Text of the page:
Sturt National Park, Outback NSW

Sturt National Park, located just to the north of Tibooburra, presents the visitor with insights into outback Australia's geomorphology. From the iconically red rolling sand dunes of the Strezlecki desert to the flat-topped mesas and the 450 million-year-old granite tors surrounding Tibooburra, a Sturt NP visit is a once in lifetime experience.

Sturt National Park is 344,000 hectares and the largest in New South Wales.
Prior to becoming a National Park, the area was decimated by overstocking during 1880 and 1910 through pastoral activities. Half of all the wildlife in the area was driven from the land by graziers to the extent that most of the edible saltbush and copper-burr was destroyed.

Nonetheless, since the park's dedication in 1972, the vegetation has returned to what remains the best stretch of real outback desert in New South Wales. The reserve contains both Aboriginal habitation (mostly middens and stone remnants) and European pastoral history.

The park's topography is startlingly different ranging from red sandhills rising 15 m above the clay pans, dry creek beds and small rocky gorges, and gibber plains (stony desert), and 'jump-up' country. The 'Jump-Ups' are isolated mesas that rise forlornly above their flat surroundings to a height of 150 m. The flora is predominantly mulga bushland and arid shrubland, although a rich carpet of wildflowers can emerge after heavy rains.

The park is inhabited by red kangaroos, euros, and many lizards and birds including dotterels, the Pratincole - also known as 'Roadrunner', wedge-tailed eagles, kestrels and babblers (which characteristically follow each other through the trees and along the ground). A lake appears occasionally providing a temporary haven for waterbirds. At the western end of the reserve is Explorers Tree where Sturt once buried food.


Drives and walks are popular in this unique reserve, with camping areas at Dead Horse Gully, Mount Wood, Olive Downs and Fort Grey. They all have toilets, gas barbecues and water. Camping fees apply, but bookings are not necessary, Ring (08) 8091 3308 for further information.

The northern and western border of Sturt National Park is the famous Dingo Fence that stretches from the Darling Downs in Queensland to the Eyre peninsula on cliffs of the Nullarbor Plain, massive 5,000+ kilometres.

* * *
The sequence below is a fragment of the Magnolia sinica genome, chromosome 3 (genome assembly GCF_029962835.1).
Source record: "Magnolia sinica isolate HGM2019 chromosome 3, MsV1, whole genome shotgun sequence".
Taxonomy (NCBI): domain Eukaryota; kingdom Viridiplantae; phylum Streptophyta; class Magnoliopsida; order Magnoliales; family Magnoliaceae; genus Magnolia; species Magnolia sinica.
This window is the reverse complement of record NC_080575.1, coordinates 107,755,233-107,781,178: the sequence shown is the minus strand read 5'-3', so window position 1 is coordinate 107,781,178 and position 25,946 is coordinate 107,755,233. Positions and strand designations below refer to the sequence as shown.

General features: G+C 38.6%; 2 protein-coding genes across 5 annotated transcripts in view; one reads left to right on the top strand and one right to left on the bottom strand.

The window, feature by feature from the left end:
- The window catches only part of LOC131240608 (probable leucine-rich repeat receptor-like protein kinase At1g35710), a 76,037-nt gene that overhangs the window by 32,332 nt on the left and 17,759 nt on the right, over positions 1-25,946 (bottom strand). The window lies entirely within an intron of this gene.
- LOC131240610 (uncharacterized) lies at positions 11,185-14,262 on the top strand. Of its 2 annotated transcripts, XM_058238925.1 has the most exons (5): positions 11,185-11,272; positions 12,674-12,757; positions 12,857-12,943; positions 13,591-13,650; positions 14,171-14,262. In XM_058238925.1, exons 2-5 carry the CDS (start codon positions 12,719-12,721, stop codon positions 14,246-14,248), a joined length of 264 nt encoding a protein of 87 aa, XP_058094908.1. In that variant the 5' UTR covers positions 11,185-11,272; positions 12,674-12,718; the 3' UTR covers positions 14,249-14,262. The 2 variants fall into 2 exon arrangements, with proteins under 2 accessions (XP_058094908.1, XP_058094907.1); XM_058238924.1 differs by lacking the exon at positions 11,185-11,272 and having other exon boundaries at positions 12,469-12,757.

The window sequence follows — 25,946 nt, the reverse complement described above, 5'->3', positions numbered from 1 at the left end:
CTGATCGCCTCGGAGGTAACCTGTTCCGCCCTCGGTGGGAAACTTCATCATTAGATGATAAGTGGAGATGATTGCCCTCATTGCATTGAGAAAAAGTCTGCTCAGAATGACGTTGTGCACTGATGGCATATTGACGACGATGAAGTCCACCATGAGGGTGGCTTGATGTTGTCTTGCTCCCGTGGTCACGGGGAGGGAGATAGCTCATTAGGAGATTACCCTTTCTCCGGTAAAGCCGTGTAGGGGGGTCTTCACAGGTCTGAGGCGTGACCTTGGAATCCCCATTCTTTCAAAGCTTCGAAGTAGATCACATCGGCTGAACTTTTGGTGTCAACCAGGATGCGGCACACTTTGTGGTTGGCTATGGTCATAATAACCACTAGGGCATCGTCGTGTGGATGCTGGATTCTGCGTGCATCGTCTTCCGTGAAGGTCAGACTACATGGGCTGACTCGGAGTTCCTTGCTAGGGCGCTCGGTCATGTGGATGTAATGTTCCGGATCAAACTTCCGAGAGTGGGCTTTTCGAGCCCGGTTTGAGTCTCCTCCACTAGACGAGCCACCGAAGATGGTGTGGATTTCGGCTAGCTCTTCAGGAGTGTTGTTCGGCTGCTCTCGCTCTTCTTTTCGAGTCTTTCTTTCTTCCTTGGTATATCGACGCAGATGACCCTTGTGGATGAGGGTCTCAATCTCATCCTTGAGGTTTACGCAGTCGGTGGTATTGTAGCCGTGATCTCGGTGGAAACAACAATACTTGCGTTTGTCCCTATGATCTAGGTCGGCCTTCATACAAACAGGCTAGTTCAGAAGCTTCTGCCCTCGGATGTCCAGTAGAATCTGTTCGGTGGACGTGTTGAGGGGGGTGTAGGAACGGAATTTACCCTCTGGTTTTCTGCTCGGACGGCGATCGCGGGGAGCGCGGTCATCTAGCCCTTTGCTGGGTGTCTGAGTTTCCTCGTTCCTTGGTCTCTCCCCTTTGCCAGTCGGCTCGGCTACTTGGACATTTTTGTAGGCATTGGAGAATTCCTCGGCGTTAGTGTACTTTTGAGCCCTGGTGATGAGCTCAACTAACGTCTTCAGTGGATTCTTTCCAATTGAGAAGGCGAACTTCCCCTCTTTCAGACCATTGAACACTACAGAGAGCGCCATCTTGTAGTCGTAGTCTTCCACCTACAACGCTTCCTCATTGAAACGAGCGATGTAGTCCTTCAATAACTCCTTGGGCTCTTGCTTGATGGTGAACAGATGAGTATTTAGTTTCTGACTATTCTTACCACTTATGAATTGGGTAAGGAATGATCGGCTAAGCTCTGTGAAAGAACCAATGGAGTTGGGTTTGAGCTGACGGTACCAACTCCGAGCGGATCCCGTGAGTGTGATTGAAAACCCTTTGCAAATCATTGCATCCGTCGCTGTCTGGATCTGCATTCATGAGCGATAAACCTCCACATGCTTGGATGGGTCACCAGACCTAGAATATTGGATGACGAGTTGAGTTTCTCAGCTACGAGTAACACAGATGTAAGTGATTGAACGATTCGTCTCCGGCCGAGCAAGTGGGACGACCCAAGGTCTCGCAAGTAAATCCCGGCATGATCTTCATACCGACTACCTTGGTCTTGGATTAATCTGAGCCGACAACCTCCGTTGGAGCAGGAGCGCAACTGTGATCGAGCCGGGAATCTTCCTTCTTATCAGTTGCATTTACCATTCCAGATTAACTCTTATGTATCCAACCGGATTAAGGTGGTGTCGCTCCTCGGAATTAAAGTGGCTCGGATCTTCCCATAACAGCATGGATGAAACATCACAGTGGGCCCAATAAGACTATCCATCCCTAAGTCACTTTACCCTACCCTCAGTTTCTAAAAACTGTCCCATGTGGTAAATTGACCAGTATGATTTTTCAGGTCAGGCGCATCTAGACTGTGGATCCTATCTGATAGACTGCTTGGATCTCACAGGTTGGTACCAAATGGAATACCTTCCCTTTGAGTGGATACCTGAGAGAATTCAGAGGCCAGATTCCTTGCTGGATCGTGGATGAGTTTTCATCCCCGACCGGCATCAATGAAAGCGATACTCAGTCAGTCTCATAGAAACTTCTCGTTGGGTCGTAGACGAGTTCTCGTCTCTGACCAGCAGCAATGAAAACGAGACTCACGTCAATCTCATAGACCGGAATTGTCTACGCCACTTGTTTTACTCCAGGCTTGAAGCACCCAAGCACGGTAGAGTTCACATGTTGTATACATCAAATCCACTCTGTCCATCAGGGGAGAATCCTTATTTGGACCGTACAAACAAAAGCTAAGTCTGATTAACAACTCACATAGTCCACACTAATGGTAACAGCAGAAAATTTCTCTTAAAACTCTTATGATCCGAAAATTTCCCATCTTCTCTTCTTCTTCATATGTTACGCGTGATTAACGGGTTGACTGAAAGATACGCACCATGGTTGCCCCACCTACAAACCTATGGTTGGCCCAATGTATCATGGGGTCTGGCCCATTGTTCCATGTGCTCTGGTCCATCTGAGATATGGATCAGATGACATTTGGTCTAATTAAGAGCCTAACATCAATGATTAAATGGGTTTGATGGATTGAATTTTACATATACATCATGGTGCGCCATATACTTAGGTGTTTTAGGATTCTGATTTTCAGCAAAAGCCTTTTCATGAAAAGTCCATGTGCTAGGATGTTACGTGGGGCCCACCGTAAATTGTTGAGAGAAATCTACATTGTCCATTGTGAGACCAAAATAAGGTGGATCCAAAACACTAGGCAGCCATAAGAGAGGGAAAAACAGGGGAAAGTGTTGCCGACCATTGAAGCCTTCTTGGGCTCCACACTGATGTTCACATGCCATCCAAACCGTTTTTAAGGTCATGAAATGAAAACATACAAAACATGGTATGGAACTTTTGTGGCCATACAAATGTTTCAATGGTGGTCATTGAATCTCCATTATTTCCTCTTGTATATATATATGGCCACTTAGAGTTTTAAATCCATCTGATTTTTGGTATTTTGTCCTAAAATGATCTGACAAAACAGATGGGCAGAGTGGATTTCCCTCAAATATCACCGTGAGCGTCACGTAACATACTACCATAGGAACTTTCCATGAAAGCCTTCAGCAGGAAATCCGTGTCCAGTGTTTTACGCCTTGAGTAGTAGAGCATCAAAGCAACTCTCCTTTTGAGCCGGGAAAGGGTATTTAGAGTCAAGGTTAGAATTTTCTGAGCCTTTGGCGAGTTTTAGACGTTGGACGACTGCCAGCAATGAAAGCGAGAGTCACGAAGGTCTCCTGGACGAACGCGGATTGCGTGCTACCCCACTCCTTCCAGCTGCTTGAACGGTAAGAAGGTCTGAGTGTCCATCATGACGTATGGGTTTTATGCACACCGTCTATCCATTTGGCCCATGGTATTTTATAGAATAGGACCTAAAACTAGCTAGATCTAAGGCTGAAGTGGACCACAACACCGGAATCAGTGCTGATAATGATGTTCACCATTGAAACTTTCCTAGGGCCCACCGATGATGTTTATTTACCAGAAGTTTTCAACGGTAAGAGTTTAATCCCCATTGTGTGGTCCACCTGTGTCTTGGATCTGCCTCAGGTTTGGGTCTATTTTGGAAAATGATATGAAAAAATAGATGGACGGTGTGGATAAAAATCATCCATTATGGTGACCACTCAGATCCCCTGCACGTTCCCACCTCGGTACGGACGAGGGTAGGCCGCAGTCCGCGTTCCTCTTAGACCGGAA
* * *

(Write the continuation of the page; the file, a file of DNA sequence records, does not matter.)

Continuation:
The eastern section features adventurous drives including the Gorge Loop Road and the Jump-Ups Loop Road, exploring this eroded mountain range. Of course, a trip to Cameron Corner is a must. Or take a trek along Middle Road for fantastic vistas at regular lookouts along the way. Fort Grey, Olive Downs and Dead Horse Gully or up to Mt Wood's summit are also excellent options for moderate walks.

Sturt National Park Self-drive tours:

  • The Gorge Loop Road: This trip around Mt Wood and the Mount Wood Hills covers the outdoor pastoral heritage museum, Mt Wood Homestead & shearers quarters, the Gibber and Mitchell Grass Plains, the Twelve Mile Creek Gorge, and the old pastoral remains at Torrens Bore and Horton Park Station. Wildlife such as Emu, Kangaroo, and Wedge-Tail eagles are commonly sighted.
  • The Jump-Ups Loop Road: The ancient landforms known as the Jump-Ups are the remains of an ancient eroded mountain range leaving the 150m plateau (Mesa) and the granite strewn plains that form the catchment of the Connia Creek (Ephemeral) which follows south-east into the Twelve Mile creek.
  • Cameron Corner: The drive from Tibooburra to Cameron Corner takes the visitor through a diverse landscape including the Waka claypan, Fort Grey - provisions stockade built by explorer Charles Sturt for his inland expeditions, and on to Corner Corner and the Dog Fence.

Sturt National Park Visitor Information:

  • Park Office:  Briscoe Street, Tibooburra NSW
  • Website: Sturt NP
  • Telephone 08 80913308